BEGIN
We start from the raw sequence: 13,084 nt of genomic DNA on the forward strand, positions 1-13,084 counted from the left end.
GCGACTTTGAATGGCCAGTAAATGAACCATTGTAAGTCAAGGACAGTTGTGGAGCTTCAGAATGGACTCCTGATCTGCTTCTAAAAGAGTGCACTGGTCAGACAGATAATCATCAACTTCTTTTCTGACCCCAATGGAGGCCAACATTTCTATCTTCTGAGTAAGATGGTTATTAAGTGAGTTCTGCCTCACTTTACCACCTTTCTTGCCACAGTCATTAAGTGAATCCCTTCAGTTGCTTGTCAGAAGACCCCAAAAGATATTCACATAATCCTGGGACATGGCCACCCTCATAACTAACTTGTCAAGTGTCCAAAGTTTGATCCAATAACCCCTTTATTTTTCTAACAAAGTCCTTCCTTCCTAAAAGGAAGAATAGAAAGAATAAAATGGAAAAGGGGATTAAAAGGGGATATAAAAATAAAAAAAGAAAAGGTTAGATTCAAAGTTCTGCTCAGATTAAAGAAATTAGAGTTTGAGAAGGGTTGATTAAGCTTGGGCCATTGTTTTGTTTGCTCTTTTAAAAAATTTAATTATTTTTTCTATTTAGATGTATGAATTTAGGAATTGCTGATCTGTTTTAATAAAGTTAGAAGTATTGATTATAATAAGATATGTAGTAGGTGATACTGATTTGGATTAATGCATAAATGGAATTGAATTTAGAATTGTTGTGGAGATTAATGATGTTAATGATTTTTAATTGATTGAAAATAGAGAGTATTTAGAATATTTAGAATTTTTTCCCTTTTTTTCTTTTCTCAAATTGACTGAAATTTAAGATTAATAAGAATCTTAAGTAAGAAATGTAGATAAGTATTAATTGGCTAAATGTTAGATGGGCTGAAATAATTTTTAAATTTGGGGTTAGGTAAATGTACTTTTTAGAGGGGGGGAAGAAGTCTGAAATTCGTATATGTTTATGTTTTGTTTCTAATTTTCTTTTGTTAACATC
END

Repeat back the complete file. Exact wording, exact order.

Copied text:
We start from the raw sequence: 13,084 nt of genomic DNA on the forward strand, positions 1-13,084 counted from the left end.
GCGACTTTGAATGGCCAGTAAATGAACCATTGTAAGTCAAGGACAGTTGTGGAGCTTCAGAATGGACTCCTGATCTGCTTCTAAAAGAGTGCACTGGTCAGACAGATAATCATCAACTTCTTTTCTGACCCCAATGGAGGCCAACATTTCTATCTTCTGAGTAAGATGGTTATTAAGTGAGTTCTGCCTCACTTTACCACCTTTCTTGCCACAGTCATTAAGTGAATCCCTTCAGTTGCTTGTCAGAAGACCCCAAAAGATATTCACATAATCCTGGGACATGGCCACCCTCATAACTAACTTGTCAAGTGTCCAAAGTTTGATCCAATAACCCCTTTATTTTTCTAACAAAGTCCTTCCTTCCTAAAAGGAAGAATAGAAAGAATAAAATGGAAAAGGGGATTAAAAGGGGATATAAAAATAAAAAAAGAAAAGGTTAGATTCAAAGTTCTGCTCAGATTAAAGAAATTAGAGTTTGAGAAGGGTTGATTAAGCTTGGGCCATTGTTTTGTTTGCTCTTTTAAAAAATTTAATTATTTTTTCTATTTAGATGTATGAATTTAGGAATTGCTGATCTGTTTTAATAAAGTTAGAAGTATTGATTATAATAAGATATGTAGTAGGTGATACTGATTTGGATTAATGCATAAATGGAATTGAATTTAGAATTGTTGTGGAGATTAATGATGTTAATGATTTTTAATTGATTGAAAATAGAGAGTATTTAGAATATTTAGAATTTTTTCCCTTTTTTTCTTTTCTCAAATTGACTGAAATTTAAGATTAATAAGAATCTTAAGTAAGAAATGTAGATAAGTATTAATTGGCTAAATGTTAGATGGGCTGAAATAATTTTTAAATTTGGGGTTAGGTAAATGTACTTTTTAGAGGGGGGGAAGAAGTCTGAAATTCGTATATGTTTATGTTTTGTTTCTAATTTTCTTTTGTTAACATC